Signs for Change

Following the call for the reimagination of public and civic space, LAND launches Signs For Change, a city-wide public art-initiative that reconsiders the power and influence of symbols, signs, and messages. Signs For Change prompts artists to challenge and speak to civic-institutions in a series of flags, posters, and signs hosted at sites throughout Los Angeles.

Informed by artists’ responses to the ongoing civil unrest, Signs For Change follows their lead of making signs that function for public use. The works will be available for wide dissemination, as well as an edition format, with 50% of the proceeds going back to support the sustainability of the project and shared with the artist, and 50% being donated to social justice-facing organizations of the artist’s choosing. 

Signs For Change hopes to engender a new paradigm for civic participation that is artist-driven and collectively executed.

Patrick Martinez
Civil Disobedience (Thoreau), 2020
Digitally printed Coroplast sign
Open edition – $50

Signed edition of 5 artist proofs – $250


50% of proceeds will be shared with Border Kindness, which will go toward providing food, medical care and other emergency services to asylum-seekers returned to Mexico via Trump’s Migrant Protection Protocols.

The first artist to participate is Los Angeles-based Patrick Martinez, who has created a lawn sign featuring a quote from Henry David Thoreau’s essay, On The Duty of Civil Disobedience: 

“If the injustice is part of the necessary friction of the machine of government, let it go, let it go; perchance it will wear smooth,— certainly the machine will wear out. If the injustice has a spring, or a pulley, or a rope, or a crank, exclusively for itself, then perhaps you may consider whether the remedy will not be worse than the evil; but if it is of such a nature that it requires you to be the agent of injustice to another, then, I say, break the law. Let your life be counter friction to stop the machine. What I have to do is to see, at any rate, that I do not lend myself to the wrong which I condemn.”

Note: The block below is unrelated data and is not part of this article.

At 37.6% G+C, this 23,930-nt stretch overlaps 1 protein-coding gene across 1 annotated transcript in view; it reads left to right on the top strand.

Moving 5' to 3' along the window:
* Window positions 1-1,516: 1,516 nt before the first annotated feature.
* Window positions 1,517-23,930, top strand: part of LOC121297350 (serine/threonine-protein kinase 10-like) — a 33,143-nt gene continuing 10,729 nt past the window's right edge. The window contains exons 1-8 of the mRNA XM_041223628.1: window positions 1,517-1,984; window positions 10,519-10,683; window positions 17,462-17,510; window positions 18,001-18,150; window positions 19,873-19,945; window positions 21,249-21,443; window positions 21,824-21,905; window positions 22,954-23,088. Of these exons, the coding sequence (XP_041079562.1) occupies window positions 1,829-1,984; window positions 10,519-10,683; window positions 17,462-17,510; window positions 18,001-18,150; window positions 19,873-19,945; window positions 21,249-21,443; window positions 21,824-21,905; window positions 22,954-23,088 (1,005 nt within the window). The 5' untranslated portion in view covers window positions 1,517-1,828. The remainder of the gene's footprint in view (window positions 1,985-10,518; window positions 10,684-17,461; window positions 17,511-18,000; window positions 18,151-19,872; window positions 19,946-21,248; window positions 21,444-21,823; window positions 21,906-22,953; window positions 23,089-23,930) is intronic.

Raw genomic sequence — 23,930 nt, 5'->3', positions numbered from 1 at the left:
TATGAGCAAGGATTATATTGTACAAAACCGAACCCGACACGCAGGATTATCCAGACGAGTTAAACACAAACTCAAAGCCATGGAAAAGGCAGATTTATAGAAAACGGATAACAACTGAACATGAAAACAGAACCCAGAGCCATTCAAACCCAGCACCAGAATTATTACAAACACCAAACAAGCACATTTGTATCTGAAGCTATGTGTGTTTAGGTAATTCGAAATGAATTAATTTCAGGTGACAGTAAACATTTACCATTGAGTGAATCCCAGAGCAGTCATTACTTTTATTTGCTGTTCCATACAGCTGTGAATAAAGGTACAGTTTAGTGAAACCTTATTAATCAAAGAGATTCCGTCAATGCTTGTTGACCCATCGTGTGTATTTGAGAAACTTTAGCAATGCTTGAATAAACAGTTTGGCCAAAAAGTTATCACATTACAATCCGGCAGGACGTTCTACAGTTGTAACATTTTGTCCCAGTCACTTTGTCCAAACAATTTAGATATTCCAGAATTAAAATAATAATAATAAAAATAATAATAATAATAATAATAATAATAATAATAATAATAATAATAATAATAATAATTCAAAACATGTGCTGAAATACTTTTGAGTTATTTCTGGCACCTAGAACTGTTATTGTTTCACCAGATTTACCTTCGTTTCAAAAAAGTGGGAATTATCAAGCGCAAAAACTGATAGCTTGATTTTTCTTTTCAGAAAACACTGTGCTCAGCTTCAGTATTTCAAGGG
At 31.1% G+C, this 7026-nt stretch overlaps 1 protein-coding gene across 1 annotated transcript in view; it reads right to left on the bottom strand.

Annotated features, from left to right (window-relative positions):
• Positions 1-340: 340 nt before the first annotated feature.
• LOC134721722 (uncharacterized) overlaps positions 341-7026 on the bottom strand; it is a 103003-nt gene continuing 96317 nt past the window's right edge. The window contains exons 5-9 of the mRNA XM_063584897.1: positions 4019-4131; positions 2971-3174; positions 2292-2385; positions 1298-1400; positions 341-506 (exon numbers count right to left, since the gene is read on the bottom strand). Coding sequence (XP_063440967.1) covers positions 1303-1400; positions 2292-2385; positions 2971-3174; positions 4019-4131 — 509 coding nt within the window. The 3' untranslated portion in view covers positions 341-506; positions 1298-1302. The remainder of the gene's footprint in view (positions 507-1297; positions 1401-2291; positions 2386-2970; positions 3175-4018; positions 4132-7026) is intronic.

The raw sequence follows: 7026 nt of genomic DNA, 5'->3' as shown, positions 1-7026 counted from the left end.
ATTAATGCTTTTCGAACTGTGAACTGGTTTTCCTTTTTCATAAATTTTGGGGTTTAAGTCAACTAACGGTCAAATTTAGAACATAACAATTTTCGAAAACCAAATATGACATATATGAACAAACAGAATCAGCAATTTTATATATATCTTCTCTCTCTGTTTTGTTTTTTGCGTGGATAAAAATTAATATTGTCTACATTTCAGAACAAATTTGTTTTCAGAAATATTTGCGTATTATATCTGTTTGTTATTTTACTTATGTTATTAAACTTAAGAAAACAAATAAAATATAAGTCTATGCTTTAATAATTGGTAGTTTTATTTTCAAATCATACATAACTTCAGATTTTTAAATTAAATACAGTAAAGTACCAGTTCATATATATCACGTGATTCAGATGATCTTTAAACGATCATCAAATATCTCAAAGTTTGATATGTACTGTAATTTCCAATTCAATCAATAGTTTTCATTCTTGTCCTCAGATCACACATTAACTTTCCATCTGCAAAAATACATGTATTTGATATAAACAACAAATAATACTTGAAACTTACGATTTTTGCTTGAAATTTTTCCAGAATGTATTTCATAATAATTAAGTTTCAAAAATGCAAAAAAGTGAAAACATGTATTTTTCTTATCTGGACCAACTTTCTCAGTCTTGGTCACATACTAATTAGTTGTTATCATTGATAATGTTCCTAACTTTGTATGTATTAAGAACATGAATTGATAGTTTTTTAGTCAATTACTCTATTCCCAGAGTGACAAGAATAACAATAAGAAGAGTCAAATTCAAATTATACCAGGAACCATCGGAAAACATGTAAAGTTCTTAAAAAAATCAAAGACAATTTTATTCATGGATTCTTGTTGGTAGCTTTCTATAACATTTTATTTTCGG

Martinez takes formal inspiration from the ubiquitous neon signs of his native LA, which populate the city’s strip malls. Instead of announcing a laundromat or pawn shop, Martinez’s neons make urgent statements that draw our attention to current issues of displacement, gentrification, and socio-economic inequalities. At a time of such social upheaval, we are invited to consider the role that we choose to have in the larger systemic injustices which abound.

Patrick Martinez, (b. 1980 Pasadena, CA) earned his BFA with honors from Art Center College of Design in 2005. His work has been exhibited domestically and internationally in Los Angeles, Mexico City, San Francisco, Minneapolis, Miami, New York, Seoul and the Netherlands, at venues including the Studio Museum in Harlem, the Smithsonian National Portrait Gallery, the Tucson Museum of Art, the Albright-Knox Art Gallery, the Cornell Fine Arts Museum, the Vincent Price Art Museum, the Museum of Latin American Art, LA Louver, Galerie Lelong & Co., MACLA, the Chinese American Museum and the Euphrat Museum of Art, among others. Patrick’s work resides in the permanent collections of LACMA, the Smithsonian National Museum of African American History and Culture, the Nerman Museum of Contemporary Art, the Crocker Art Museum, the Cornell Fine Art Museum, the Pizzuti Collection of the Columbus Museum of Art, and the Museum of Latin American Art, among others. Patrick was awarded a Rauschenberg Residency on Captiva Island, FL, to be completed in 2021. Also in 2021 Patrick will be the subject of a solo museum exhibition at the Tucson Museum of Art. Patrick lives and works in Los Angeles, CA and is represented by Charlie James Gallery.

Border Kindness is a nonprofit humanitarian organization that provides asylum-seekers, migrants, refugees, and the displaced with comprehensive services that include food, shelter, clothing, medical care and legal services. Border Kindess’ programs and interventions are designed to identify, protect and nurture the most vulnerable, including women, children, elderly and families.  Proceeds from this edition will go toward providing food, medical care and other emergency services to asylum-seekers returned to Mexico via Trump’s Migrant Protection Protocols.